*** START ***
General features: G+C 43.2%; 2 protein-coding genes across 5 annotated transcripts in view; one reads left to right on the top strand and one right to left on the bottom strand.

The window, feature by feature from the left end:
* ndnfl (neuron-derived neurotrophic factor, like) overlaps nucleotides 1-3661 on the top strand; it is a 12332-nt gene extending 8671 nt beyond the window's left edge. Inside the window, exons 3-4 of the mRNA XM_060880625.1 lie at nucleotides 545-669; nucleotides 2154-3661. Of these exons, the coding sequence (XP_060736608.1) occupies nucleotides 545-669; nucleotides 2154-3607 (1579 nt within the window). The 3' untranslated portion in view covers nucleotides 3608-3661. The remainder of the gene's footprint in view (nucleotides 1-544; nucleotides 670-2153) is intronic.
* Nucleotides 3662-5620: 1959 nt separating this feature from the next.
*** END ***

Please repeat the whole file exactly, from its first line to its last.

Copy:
General features: G+C 43.2%; 2 protein-coding genes across 5 annotated transcripts in view; one reads left to right on the top strand and one right to left on the bottom strand.

The window, feature by feature from the left end:
* ndnfl (neuron-derived neurotrophic factor, like) overlaps nucleotides 1-3661 on the top strand; it is a 12332-nt gene extending 8671 nt beyond the window's left edge. Inside the window, exons 3-4 of the mRNA XM_060880625.1 lie at nucleotides 545-669; nucleotides 2154-3661. Of these exons, the coding sequence (XP_060736608.1) occupies nucleotides 545-669; nucleotides 2154-3607 (1579 nt within the window). The 3' untranslated portion in view covers nucleotides 3608-3661. The remainder of the gene's footprint in view (nucleotides 1-544; nucleotides 670-2153) is intronic.
* Nucleotides 3662-5620: 1959 nt separating this feature from the next.